setting up a lean mean hugo blogging theme

setting up a lean mean hugo blogging theme

When I first started messing around with hugo, I found the whole thing slihtly mystifying. I downloaded a theme like they asked me, edited the config file to try and customise things a little and quickly broke everything. To be fair, this was mainly due to my tinkering instinct to fly to close to the sun. But anyway, the point at which I started to really appreciate the power of hugo was when I tried to make my own - admittedly less feautureful - theme. This selection of tips and tricks will assume that you’ve just run something like hugo new site lovely-new-website, entered the new directory with cd lovely-new-website and you’ve got a selection of mostly empty directories looking something like this.

├── archetypes
│   └──
├── config.toml
├── content
├── data
├── layouts
├── public
├── static
└── themes

Our first concern will be getting a barebones theme template that can be customised to our liking. I would recommend this guy which I used to get up and running. You could also check out my theme which I’m using on this site that is also very simple (as you can probably see from the website lol). Once you’ve got a theme with (I’m using mine as an example) git clone and placed it in the themes directory you’ll need to adjust your config.toml file to point it to this theme.


The directory structure of your new theme will look something like this:

└── mcl
    ├── archetypes
    │   └──
    ├── layouts
    │   ├── 404.html
    │   ├── _default
    │   │   ├── list.html
    │   │   └── single.html
    │   ├── index.html
    │   └── partials
    │       ├── footer.html
    │       ├── header.html
    │       └── nav.html
    └── static
        └── css
            └── style.css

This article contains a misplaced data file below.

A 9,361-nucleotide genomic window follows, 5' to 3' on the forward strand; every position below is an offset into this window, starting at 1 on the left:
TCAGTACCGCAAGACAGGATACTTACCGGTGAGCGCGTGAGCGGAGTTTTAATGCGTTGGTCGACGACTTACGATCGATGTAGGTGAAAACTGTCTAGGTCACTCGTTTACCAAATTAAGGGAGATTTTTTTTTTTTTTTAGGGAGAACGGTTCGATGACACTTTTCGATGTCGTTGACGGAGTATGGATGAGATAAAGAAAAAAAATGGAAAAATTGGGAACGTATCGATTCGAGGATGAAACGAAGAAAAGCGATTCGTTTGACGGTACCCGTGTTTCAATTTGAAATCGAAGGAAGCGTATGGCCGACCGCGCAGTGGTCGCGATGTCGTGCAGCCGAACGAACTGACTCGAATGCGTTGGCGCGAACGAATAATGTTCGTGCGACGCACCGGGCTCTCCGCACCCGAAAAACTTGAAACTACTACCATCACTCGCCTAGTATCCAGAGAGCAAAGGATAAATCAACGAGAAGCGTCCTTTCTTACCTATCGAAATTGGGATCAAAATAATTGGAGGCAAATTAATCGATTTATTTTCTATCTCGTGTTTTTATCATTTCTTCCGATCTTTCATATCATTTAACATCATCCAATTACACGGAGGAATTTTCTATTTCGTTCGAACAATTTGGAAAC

This is where most of the magic happens:

Now the theme is sorted the next three things you need to know anything about (imho) are the content, public, and static directories:

Now we’ve got the directory what’s happening where admin out the way let’s have a look at what some of the html files in the themes directory look like; this is the index.html for my site for example:

{{ partial "header.html" . }}

<p>This is mainly a place for me to document various
bits and bobs I've been doing on my computers.
I am a noob in most things so take anything written
here with a pinch of salt. Lots of love :)</p>

{{ .Content }}
{{ range .Site.RegularPages | first 5 }}
  <h3> <a href="{{ .RelPermalink }}">{{ .Title }}</a></h3>
  {{ .Summary }}
  {{ .Date.Format "06 Jan, 2006" }} |
  {{ .WordCount }} words |
  {{ .ReadingTime }} mins |

  {{ range (.GetTerms "tags") }}
    <a href='{{ .Permalink }}'>{{ .LinkTitle }}</a>
  {{ end }}

{{ end }}

{{ partial "footer.html" . }}

In short, this plops the header and footer partials at the top and bottom of the page respectively, includes a short warning not to listen to me, and then displays my five most recent posts along with a snippet of the post and some accompanyning info: date, word count, reading time, and tags. The keen eyed among you will have noticed that this is a mish mash of normal html tags and strange stuff enclosed in double curly brackets. I’m going to end on this cliffhanger but if you want to know more about the curly brackets check out the hugo docs here.